A 64-year-old Fairmount Springs woman is in the hospital today with what police describe as “serious injuries,” after an incident reported to them as a break-in. According to Seattle Police media-response unit Det. Mark Jamieson, the description is cautious because investigators are still trying to sort out what actually happened and how the victim was injured – he says they are not at all sure yet what actually took place, nor is there a description of a potential attacker, nor do they know for sure whether the attack was random or involved a stranger. He says all they do know for sure is that police were called to a home in the 5900 block of 41st SW around 4:30 am Sunday, that a woman is in the hospital with serious injuries, and that detectives are still working the case. When any additional information become available, we will add to the story.
ORIGINAL 10: 31 PM REPORT: If you are north of Morgan Junction or in Fairmount Springs, we’re tracking the police search that’s currently under way. We’re not certain about the incident that triggered it but a K-9 unit is involved in the search too. To our knowledge, it hasn’t involved a violent crime, but scanner traffic indicates the search might involve a suspect who is known to police. (No names in the comments, please, in case that turns out only to be speculation.) More details whenever they’re available.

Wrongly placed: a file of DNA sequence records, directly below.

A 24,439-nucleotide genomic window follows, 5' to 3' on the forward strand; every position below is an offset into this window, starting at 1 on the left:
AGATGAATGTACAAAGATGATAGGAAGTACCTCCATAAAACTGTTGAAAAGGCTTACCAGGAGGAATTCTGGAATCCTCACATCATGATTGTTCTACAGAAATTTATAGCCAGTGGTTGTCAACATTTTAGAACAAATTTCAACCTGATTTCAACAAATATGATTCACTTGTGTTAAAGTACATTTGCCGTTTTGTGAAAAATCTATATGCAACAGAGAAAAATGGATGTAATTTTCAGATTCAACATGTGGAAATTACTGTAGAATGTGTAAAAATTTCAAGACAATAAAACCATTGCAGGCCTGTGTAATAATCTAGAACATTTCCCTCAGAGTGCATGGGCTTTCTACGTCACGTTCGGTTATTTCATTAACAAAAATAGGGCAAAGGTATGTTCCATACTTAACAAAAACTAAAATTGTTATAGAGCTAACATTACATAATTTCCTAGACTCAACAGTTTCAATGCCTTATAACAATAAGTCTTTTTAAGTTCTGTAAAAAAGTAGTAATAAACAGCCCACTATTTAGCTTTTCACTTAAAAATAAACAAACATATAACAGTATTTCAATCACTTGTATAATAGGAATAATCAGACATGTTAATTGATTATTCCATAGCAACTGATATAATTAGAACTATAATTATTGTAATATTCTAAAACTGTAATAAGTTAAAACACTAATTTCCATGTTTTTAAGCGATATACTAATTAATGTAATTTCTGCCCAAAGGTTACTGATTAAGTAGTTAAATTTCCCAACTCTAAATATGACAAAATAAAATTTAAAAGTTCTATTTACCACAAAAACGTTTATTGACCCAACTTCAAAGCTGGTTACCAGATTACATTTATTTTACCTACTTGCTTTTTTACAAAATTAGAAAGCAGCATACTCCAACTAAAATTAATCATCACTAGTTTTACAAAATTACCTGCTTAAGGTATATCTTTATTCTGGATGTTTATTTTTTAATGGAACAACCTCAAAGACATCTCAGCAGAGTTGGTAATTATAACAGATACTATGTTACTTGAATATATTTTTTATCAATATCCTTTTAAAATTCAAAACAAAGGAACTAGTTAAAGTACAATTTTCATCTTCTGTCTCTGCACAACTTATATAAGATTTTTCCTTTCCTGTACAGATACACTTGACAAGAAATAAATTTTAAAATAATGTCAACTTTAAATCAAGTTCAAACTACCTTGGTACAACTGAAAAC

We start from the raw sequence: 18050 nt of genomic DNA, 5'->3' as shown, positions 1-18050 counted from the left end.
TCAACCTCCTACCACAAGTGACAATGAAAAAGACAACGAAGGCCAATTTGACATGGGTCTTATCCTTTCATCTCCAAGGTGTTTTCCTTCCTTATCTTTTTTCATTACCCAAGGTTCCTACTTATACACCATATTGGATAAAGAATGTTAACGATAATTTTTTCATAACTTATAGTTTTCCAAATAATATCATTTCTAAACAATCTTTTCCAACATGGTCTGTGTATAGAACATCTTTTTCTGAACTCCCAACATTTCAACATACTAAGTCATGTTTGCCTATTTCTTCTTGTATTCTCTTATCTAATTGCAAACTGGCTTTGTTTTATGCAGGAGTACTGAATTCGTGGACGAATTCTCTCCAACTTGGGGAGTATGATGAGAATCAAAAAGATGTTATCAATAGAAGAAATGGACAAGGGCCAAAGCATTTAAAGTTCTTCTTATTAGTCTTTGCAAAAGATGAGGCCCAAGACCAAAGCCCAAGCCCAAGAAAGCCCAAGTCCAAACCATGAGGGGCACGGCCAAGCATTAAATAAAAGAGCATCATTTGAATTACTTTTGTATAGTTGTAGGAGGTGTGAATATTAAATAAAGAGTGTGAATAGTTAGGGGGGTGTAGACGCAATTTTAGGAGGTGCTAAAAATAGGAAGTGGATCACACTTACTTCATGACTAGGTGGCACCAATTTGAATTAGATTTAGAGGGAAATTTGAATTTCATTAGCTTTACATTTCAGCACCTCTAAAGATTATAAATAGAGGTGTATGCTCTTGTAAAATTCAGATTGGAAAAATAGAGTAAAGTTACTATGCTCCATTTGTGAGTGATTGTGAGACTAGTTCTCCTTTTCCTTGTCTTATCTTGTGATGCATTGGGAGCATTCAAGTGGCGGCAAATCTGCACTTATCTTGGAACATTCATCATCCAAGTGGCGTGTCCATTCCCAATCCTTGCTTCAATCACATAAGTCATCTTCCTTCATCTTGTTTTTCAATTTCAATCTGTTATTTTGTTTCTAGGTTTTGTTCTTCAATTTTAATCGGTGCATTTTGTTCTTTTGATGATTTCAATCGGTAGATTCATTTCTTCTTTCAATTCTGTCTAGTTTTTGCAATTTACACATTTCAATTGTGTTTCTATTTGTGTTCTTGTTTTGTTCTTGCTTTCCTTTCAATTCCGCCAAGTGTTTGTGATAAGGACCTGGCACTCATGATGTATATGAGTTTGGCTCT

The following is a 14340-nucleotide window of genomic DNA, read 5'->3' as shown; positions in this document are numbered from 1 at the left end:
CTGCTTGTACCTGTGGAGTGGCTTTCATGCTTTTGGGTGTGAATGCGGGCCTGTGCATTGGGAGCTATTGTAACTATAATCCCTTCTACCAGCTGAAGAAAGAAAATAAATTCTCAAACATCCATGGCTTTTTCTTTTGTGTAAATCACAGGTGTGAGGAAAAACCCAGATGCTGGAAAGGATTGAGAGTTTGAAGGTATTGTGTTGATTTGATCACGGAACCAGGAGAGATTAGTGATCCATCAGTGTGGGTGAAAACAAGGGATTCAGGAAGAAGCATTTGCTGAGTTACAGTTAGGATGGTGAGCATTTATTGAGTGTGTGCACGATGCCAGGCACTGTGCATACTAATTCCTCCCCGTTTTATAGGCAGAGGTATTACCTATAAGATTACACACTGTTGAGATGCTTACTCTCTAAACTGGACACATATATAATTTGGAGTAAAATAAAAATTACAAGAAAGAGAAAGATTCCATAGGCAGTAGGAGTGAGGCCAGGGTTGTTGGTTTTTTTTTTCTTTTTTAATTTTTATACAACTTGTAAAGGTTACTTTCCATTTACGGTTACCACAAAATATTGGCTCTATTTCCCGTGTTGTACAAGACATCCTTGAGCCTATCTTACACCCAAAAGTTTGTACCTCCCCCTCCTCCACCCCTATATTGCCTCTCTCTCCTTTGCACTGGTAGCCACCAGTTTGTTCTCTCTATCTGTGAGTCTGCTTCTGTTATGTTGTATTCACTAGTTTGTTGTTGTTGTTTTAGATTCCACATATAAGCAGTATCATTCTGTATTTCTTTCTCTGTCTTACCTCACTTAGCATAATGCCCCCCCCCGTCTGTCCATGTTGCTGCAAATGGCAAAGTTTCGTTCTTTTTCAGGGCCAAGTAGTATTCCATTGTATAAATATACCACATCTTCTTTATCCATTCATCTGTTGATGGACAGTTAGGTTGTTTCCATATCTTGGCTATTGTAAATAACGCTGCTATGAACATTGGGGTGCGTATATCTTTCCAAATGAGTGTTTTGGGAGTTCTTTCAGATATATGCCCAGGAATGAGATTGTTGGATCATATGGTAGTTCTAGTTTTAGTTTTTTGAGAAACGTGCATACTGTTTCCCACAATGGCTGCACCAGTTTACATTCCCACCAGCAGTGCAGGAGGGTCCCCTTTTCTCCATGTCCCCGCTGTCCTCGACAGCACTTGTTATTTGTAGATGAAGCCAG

12:57 AM UPDATE: The suspect whose name we heard on the scanner is in jail as of about half an hour ago, according to the King County Jail Register, and the potential charge is listed as fourth-degree assault, domestic violence. The case isn’t in the online court system yet but if it stays in Municipal Court, it’s an official charge, and we’ll report more later this morning. We had been tracking another case involving this suspect – one in which he was due to return to court next week for a status update.
2:40 PM FRIDAY: The suspect, charged in Municipal Court with assault, is Joel Lund. We last reported on him in March, when a judge allowed him out over prosecutors’ objections, after he was charged in connection with an incident involving a stolen catalytic converter. His next hearing in that case had been slated for April 28th; now he’s in jail awaiting arraignment tomorrow in connection with this new charge.
From Kristin, who encountered this solicitor late this morning:
I just had a guy come to my door claiming to want to wash my carpets. When I said no thanks, he wanted to do my floors or upholstery – one room for free. He had no ID, and forgot to ask until after he was gone. He was on foot – no van anywhere in sight. I’m near Graham and 38th.
(He may have been perfectly legit, but we share these alerts just in case.)
Out of the WSB inbox, from a Fairmount Springs resident who doesn’t want to be identified: